# Prime avoidance for graded Noetherian ring with infinite residue field.

This question is related to this question.

Let $$R$$ be a Noetherian local ring with infinite residue field. Let $$\text{gr}_IR$$ denote the associated graded ring $$\bigoplus_{n=0}^{\infty} I^n/I^{n+1}$$. Let $$P_1,...,P_n$$ be $$n$$ homogeneous ideals of $$\text{gr}_IR$$, and each $$P_i$$ doesn't contain all the elements of $$\text{gr}_IR$$ of positive degree. Then there is a homogeneous element $$h=x+I^2$$ where $$x\in I$$ such that $$h$$ is not contained in any $$P_i$$ for $$i=1,...,n$$. The context can be found in the second paragraph of the proof on page 170 of proposition 8.5.7 in this book. It is claimed one can choose such $$h$$ according to prime avoidance for graded Noetherian rings with infinite residue field.

However, if $$I_1=\bigoplus_{n=1}^{\infty} I^n/I^{n+1}$$, $$I_2=\bigoplus_{n=2}^{\infty} I^n/I^{n+1}$$. Then $$I_1\not\subset I_2\cup P_1\cup P_2\cup\dots\cup P_n$$. By usual prime avoidance one can choose the desired $$h$$ (By theorem A.1.3 from the linked book). Here I didn't use the infinite assumption of residue field. Where did I go wrong?

Theorem A.1.3 (Prime Avoidance) Let $$R$$ be Noetherian $$\mathbb{N}$$-graded ring. Let $$P_1, . . . , P_s$$ be homogeneous ideals in $$R$$, at most two of which are not prime ideals. If $$I$$ is a homogeneous ideal generated by elements of positive degree and not contained in $$P_1 \cup · · · \cup P_s$$, then there exists a homogeneous element $$x \in I$$ that is not in any $$P_i$$.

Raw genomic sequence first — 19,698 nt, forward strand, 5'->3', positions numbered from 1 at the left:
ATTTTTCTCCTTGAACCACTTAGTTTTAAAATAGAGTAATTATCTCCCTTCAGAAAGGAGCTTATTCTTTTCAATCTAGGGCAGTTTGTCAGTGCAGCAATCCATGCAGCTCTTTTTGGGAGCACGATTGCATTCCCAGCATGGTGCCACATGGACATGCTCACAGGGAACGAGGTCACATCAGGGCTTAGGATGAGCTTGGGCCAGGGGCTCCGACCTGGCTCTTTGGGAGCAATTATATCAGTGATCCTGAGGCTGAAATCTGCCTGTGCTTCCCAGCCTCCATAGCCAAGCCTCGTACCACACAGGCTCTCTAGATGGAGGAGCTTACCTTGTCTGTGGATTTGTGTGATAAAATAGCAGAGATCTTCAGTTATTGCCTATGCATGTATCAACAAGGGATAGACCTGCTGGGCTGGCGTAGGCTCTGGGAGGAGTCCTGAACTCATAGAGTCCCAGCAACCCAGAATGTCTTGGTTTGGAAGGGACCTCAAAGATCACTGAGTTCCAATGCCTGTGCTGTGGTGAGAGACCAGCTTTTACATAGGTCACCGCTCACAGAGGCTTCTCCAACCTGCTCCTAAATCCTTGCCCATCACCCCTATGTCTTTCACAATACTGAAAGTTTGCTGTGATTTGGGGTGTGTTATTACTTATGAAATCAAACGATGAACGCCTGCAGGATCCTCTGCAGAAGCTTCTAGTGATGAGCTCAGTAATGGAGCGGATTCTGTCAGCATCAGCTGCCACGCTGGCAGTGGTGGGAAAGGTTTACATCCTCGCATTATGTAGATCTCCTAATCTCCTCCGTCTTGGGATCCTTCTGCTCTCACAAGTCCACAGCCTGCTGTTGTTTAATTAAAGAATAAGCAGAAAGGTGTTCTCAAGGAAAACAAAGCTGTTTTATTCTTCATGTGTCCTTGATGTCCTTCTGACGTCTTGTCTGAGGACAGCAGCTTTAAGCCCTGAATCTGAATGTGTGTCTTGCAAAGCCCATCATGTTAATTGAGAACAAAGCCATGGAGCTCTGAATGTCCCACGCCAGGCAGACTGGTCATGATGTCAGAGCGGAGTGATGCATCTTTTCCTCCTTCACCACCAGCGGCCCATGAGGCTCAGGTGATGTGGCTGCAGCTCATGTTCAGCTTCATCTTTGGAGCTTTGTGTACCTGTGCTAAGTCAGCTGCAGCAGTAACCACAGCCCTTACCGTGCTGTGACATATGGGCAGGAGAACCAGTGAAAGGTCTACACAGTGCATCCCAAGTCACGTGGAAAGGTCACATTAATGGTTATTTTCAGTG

• How do you know $I_1\not\subset I_2\cup P_1\cup P_2\cup...\cup P_n$? Commented Nov 12, 2023 at 3:21
• @EricWofsey It follows because of prime avoidance. The number of non-prime ideals is one, so it works. Commented Nov 12, 2023 at 3:38

You can find $$h\in I_1$$ that is not in $$I_2$$ or any of the $$P_i$$, but that $$h$$ is not necessarily homogeneous. It is helpful to consider an example (which is generally what you should do if you seem to have proved something false--run through the proof with an example and find the first statement that is wrong). If your graded ring is the polynomial ring $$\mathbb{F}_2[x,y]$$, then $$I_1=(x,y)$$, $$I_2=(x,y)^2$$, and you could have $$P_1=(x)$$, $$P_2=(y)$$, and $$P_3=(x+y)$$ and these will together cover all the homogeoneous elements of degree $$1$$. However, $$I_2\cup P_1\cup P_2\cup P_3$$ is still not all of $$I_1$$, since for instance there are elements like $$x^2+y$$ that have a nonzero degree $$1$$ part and are not divisible by $$x,y,$$ or $$x+y$$.